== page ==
Birmingham Builders Foster Growth Through Young Professionals

Young professionals in the Greater Birmingham Association of Home Builders enjoy a little networking.

There’s no doubt about it – the generation gap in the home building industry needs some serious attention. In response, young professionals councils and committees have been popping up in local HBAs around the country.

The Greater Birmingham Association of Home Builders (GBAHB) recently started its own council so the industry can continue to grow and thrive for many years to come.

Clint Lovette, GBHAB president for 2017, turned to Joshua Dean to chair the council. Dean jumped right in, planning a number of events along with a small group of other GBAHB young professionals.

“Our mission statement is to promote involvement and growth in the home building industry through education, networking, leadership and service opportunities,” said Dean. “Our goal this year is to have all our events that touch on that mission.”

The council has already hosted three hugely successful events.

“One was called the PB&J event, which stood for Personal, Business and Jokes,” said Lovette. “Five of our more experienced members sat on a panel, and you could ask personal questions, business questions, or just have them tell a joke. We had a really strong turnout of almost all young professionals who came to pick the brains of the more experienced members.”

Another event was Game On: The council rented a slew of arcade-style video games, ski ball, ping pong tables and more to give members an easy, enjoyable way to meet new people and network. The event was free, and the council even awarded prizes to the top scorers for each game.

GBAHB members and their guests give a thumbs up to the latest event.

“We try to make all of our events fun,” said Dean. “We want to make it as easy to access and as helpful as possible. We wanted people to have a good time, so they left saying, ‘Wow, this was actually really fun. I have to come to the next one.'”

The council also co-sponsored a fishing tournament and is planning to partner with local NAHB student chapters for a Habitat for Humanity Building Blitz later this year, touching on its mission statement of providing service and leadership opportunities to members.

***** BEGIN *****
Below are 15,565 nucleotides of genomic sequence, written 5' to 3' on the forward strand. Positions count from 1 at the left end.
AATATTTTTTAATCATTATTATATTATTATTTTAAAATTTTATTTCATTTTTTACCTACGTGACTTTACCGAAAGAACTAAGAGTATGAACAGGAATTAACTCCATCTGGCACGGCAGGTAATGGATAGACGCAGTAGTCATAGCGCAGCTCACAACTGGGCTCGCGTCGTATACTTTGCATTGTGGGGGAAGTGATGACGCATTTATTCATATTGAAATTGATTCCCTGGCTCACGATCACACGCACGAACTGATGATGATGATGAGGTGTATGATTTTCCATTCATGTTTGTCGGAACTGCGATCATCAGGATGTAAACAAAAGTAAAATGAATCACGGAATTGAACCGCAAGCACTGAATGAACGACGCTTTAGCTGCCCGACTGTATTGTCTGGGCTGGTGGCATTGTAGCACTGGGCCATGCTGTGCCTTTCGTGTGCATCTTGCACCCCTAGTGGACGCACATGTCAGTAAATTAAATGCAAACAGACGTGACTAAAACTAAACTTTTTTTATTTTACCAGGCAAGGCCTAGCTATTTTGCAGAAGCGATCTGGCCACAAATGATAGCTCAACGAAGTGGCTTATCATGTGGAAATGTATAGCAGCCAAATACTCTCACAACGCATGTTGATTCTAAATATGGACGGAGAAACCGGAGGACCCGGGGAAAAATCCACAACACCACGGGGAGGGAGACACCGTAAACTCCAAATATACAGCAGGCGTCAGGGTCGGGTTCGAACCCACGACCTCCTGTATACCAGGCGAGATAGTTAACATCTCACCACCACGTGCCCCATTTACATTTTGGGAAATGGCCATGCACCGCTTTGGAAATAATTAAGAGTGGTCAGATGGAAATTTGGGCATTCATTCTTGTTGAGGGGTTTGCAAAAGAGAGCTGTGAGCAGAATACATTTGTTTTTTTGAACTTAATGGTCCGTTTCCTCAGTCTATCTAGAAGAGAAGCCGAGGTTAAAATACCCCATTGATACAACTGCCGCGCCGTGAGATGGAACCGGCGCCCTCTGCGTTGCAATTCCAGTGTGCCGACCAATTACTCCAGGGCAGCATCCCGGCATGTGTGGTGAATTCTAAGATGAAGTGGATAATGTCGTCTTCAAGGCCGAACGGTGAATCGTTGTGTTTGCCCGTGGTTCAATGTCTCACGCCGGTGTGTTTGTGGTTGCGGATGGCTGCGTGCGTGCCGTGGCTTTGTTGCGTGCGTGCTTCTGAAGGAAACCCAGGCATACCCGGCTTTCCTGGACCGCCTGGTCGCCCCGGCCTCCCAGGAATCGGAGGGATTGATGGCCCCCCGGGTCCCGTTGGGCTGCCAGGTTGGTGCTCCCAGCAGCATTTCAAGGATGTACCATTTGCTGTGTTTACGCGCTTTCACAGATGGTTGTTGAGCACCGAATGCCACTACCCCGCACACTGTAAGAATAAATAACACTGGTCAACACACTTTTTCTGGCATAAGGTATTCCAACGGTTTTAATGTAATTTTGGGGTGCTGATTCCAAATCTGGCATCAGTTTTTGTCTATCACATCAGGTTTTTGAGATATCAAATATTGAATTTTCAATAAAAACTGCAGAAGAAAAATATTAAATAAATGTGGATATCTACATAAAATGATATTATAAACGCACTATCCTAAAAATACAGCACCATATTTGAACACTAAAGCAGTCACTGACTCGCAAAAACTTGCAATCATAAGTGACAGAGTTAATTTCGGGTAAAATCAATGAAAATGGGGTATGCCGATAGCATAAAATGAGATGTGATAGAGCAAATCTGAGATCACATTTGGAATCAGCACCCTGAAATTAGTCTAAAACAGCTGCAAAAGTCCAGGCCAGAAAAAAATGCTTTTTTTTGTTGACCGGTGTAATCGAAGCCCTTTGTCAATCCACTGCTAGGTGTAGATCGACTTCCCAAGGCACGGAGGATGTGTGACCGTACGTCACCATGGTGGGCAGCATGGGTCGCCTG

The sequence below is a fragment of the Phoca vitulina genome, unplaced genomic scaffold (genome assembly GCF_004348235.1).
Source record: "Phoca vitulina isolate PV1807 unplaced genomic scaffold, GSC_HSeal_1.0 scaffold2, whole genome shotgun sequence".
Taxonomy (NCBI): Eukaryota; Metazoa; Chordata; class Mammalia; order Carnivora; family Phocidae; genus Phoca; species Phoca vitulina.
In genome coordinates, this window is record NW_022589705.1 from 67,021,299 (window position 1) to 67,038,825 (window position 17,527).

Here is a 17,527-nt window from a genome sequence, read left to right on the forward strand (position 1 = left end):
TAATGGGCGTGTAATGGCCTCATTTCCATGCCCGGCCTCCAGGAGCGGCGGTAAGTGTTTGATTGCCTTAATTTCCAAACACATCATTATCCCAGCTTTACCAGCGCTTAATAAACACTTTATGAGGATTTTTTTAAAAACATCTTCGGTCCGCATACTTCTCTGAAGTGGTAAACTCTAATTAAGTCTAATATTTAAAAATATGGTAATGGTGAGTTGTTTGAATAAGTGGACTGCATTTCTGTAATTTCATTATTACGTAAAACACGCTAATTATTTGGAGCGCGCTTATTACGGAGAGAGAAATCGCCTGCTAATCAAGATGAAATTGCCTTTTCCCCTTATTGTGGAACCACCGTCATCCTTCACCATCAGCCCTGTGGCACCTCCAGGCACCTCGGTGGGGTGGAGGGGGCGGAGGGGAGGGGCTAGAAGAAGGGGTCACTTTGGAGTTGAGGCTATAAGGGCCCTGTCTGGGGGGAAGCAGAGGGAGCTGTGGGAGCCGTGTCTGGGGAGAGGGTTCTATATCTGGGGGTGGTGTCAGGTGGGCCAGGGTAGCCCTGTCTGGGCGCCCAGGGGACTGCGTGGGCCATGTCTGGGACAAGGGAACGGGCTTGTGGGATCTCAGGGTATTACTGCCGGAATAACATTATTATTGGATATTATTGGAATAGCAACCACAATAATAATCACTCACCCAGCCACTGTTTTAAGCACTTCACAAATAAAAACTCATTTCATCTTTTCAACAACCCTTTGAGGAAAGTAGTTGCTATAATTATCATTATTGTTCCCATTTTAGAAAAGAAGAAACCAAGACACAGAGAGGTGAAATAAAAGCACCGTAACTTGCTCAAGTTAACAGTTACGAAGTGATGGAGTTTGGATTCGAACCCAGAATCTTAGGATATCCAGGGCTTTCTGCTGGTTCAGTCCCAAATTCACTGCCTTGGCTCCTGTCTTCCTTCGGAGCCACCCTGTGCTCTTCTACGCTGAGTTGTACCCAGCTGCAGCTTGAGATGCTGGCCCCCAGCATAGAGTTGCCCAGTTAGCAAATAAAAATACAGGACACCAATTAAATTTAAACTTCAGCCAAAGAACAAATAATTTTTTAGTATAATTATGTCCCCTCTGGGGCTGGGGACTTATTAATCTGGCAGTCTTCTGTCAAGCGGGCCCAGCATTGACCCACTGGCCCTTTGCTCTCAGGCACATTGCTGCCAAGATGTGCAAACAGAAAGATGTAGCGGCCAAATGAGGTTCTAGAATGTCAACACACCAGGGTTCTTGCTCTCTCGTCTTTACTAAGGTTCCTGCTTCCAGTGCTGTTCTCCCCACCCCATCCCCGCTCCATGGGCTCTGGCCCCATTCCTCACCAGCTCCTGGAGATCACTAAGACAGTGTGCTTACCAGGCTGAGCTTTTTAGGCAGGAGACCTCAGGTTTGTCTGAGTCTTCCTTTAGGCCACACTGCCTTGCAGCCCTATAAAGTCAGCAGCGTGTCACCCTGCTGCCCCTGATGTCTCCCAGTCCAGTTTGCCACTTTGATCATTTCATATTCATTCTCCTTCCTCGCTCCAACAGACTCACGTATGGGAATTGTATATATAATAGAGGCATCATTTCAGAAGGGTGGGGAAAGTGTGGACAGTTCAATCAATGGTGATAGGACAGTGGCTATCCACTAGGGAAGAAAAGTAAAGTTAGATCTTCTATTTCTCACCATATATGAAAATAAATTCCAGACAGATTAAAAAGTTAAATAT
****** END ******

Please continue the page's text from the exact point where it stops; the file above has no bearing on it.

“The goal is that at least once a year, students are working shoulder to shoulder with the young professionals group,” said Dean. “That way, when they graduate, they already have some connections within the industry.”

Lovette agrees that engaging students, both in high school and community college programs, is crucial.

“There’s a direct tie between the student groups and the young professionals,” he said. “We try to reach out as much as possible so students not only know about the local association, but they know that once they graduate and get a job, there’s a place to hang their hat as a young professional and get some support.”

Members are excited to keep that momentum going and hope that council events show young professionals how much they can gain from belonging to a trade organization – from sharing best practices, to gaining new clients or even finding new job opportunities.

“You owe it to yourself and you owe it to your industry to get involved,” said Dean. “If you want to be known in your industry and your region, you need to brand yourself. Get involved in a local association so people know you. If I didn’t already have a plan, I would have no hesitation that I could find a job because of my involvement in the association.”

Taking the time to give back to your industry and connect with other professionals will only benefit you in the end.

“It’s important to understand all the work that’s done to help promote the industry and keep the industry strong,” said Lovette. “It’s like anything else; the more you put in, the more you get out of it.”

If you’re interested in starting a Young Professionals Council in your HBA, contact Sahrah Zarei at 800-368-5242 x8431.



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